decline is directly related to raised levels of air pollution, and that the most acidic pollutants are the most harmful. Air pollutants are absorbed by Spanish moss. An experiment was formulated with two stages: the first, stage involved taking air samples in Houston and testing for the quantity of specific pollutants using a gas chromatograph and the second stage was putting Spanish moss in an Environmental Study Chamber (ESC), which is a closed system, and exposing it to the pollutants found in the air samples. Tillandsia usneoides, commonly called Spanish moss, is a relative of the pineapple (order Bromeliales, family Bromeliaceae, genus Tillandsia (air plant), and species usneoides) (Spanish moss). In fact, it is an epiphyte, a plant that gains all of its moisture and nutrients from the air (Arny). The thin trichomes (scales) that cover the whole plant, these trichomes play an important role in the absorption of moisture and nutrients from the air. The trachomas act as pumps, and draw moisture and dissolved minerals into the plants through the stomata (Arny). This indicates that whatever is present in the air—including pollutants—will be absorbed by the plants.
4. Herbs and grasses: Changes in sensitive species of herbs and grasses occur much earlier

than in shrub and tree populations. Generally, the degree of ‘Crown die-back’ and death of trees is directly related to the level of SO2, NO2 HF and HCl pollution of air.

Tulsi: Tulsi is sensitive to pollution and a minor change in pollution level is also been

detected by this plant. Certain visual observations on the plant supported our prediction that Tulsi can be used as effective bioindicator for autoexhaust pollution. Tulsi act as bioindicator for determing the increased level of nitrogen and sulphur status in atmosphere. 6. Tobacco: Biomonitoring of ozone with tobacco is miniaturized kit based on tobacco seedlings (Nicotiana tabacum L.) cultivars Bel-W3 (O3-supersensitive) and Bel-B (O3resistant). The biomonitoring units consisted of polystyrene tissue-culture plates with wells filled with organic compost; each well held a 10-day-old tobacco seedling, raised in a controlled environment. 7. Lettuce plants: Lettuce plants as bioaccumulations of trace elements Homogeneous adult lettuce plants, Lactuca sativa raised in a greenhouse were exposed to ambient air in 15 dm3 containers at nine stations and regularly provided with water until field capacity. Plant species Tobacco Beans Squash Water melon Tomato Lichens Reported sensitivity to pollutants O3 O3, So2 O3, So2 O3 O3 O3, So2, Nox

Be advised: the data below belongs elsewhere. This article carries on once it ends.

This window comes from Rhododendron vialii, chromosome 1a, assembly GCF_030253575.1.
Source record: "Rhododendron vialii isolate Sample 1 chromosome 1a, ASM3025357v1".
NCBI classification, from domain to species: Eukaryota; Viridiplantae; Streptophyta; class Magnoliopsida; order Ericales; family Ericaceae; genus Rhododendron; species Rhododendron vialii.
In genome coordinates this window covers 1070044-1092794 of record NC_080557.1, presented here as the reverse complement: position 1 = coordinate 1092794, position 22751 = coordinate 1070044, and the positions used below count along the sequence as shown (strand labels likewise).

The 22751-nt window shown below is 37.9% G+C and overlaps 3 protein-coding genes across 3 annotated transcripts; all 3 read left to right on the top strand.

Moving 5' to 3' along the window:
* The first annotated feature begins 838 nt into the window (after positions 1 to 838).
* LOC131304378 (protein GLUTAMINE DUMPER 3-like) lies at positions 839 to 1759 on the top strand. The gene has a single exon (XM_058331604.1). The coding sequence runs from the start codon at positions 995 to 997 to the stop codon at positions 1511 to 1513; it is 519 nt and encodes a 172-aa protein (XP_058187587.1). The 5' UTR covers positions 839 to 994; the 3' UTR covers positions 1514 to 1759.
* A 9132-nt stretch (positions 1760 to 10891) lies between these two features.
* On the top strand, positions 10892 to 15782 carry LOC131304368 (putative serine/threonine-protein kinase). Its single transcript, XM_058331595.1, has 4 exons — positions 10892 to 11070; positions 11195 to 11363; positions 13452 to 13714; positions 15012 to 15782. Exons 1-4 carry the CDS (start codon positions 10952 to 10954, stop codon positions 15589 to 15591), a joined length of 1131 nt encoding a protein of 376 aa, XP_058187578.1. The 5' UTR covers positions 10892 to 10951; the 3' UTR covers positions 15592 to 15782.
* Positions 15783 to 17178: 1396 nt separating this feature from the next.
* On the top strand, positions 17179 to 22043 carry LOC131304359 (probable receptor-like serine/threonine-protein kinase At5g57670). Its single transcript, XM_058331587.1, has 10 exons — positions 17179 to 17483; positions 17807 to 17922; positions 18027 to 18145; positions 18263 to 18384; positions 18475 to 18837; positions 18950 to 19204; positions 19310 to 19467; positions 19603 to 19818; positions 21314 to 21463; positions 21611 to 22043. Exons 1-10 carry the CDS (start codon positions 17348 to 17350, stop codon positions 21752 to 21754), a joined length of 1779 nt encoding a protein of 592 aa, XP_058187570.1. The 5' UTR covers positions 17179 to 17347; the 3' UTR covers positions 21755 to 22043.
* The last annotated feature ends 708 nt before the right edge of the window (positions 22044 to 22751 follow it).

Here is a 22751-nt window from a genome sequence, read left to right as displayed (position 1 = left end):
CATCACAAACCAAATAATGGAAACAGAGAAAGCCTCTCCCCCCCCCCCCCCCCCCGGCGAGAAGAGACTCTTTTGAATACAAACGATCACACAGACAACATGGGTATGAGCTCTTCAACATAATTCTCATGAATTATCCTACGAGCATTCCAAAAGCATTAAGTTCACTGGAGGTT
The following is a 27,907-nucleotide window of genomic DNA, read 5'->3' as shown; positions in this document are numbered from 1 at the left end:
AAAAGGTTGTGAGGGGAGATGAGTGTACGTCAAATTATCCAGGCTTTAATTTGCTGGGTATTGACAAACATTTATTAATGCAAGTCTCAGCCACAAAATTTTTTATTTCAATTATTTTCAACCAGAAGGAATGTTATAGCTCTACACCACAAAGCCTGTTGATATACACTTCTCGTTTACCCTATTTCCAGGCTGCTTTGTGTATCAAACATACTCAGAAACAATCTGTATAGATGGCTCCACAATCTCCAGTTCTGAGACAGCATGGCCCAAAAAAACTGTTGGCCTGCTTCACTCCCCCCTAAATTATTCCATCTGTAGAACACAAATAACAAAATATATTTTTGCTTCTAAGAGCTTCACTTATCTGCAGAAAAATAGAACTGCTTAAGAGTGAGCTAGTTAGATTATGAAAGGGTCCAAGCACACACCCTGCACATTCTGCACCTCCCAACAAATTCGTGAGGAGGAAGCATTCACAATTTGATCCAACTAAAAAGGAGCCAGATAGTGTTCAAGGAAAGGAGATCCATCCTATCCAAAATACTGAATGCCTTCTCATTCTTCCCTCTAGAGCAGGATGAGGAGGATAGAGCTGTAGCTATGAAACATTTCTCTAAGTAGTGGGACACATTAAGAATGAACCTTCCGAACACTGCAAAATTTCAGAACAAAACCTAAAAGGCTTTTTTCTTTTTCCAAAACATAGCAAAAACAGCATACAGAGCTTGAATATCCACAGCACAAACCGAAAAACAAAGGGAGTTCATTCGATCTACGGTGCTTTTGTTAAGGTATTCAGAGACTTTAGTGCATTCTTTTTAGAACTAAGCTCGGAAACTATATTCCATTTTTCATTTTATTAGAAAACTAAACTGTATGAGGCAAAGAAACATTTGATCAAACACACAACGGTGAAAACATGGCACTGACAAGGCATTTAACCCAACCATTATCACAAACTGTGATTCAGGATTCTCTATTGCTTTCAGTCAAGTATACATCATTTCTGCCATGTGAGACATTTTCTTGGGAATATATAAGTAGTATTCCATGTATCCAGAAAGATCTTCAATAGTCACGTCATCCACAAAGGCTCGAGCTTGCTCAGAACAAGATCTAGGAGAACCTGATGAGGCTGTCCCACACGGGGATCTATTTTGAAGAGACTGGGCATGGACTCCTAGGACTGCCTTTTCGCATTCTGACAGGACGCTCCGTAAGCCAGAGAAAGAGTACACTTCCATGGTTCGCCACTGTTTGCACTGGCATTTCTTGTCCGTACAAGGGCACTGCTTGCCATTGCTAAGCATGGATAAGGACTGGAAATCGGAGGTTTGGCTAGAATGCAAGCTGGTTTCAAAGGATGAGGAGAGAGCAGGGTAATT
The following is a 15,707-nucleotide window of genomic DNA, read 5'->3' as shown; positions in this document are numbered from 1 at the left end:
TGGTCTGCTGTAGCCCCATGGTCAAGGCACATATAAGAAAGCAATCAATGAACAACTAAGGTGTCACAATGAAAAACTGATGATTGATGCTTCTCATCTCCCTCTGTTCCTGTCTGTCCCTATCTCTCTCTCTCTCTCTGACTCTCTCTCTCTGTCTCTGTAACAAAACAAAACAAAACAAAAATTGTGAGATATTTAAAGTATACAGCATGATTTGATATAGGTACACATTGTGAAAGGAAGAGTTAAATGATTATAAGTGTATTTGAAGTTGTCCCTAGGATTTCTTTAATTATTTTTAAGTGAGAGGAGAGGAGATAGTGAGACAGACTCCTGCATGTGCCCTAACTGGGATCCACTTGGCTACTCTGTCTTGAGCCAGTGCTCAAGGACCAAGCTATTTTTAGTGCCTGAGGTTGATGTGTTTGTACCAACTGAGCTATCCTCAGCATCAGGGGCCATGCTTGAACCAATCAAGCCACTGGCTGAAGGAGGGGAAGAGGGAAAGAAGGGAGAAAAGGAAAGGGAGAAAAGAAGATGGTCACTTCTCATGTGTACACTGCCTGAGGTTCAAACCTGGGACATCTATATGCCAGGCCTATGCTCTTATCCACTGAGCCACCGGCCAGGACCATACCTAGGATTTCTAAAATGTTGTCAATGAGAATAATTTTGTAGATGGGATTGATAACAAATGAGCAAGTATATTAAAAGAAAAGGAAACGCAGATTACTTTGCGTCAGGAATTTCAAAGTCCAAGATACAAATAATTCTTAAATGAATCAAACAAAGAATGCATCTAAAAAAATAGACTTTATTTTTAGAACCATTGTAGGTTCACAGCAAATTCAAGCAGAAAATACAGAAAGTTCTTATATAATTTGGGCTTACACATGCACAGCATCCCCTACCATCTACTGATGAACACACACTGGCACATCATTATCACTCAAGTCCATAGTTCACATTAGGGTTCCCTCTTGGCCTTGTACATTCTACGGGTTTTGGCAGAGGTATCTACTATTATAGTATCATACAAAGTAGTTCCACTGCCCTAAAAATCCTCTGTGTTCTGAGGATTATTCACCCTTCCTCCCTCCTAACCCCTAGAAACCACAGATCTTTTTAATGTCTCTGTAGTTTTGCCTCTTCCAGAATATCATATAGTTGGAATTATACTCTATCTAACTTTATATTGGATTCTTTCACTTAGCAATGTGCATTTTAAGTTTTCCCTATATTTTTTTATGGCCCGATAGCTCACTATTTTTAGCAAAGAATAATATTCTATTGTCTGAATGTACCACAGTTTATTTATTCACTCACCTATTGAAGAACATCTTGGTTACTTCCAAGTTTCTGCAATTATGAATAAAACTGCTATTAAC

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Muhammad Mahadi. Environmental Science Discipline. Khulna University. Mobile No : 008801717838118

The role of plants as indicator for air pollution

Table: Plant bio-indicators for determining the presence of air pollutants

Conclusion: The rate of accumulation of air pollutants in the lichen, moss, tobacco, tulsi or
algal plants can be determined by means such as biomass decrease or increase per unit time, pigment analysis, rate of respiration or photosynthesis and heavy metal or isotope accumulation. Reference:

2. K C Agarwal. ‘Environmental Pollution Causes, Effects and Control’. 2001. 3. G K Ghosh. ‘Environmental Pollution ¾ Scientific Dimension’. 1992, New Delhi
4. 5.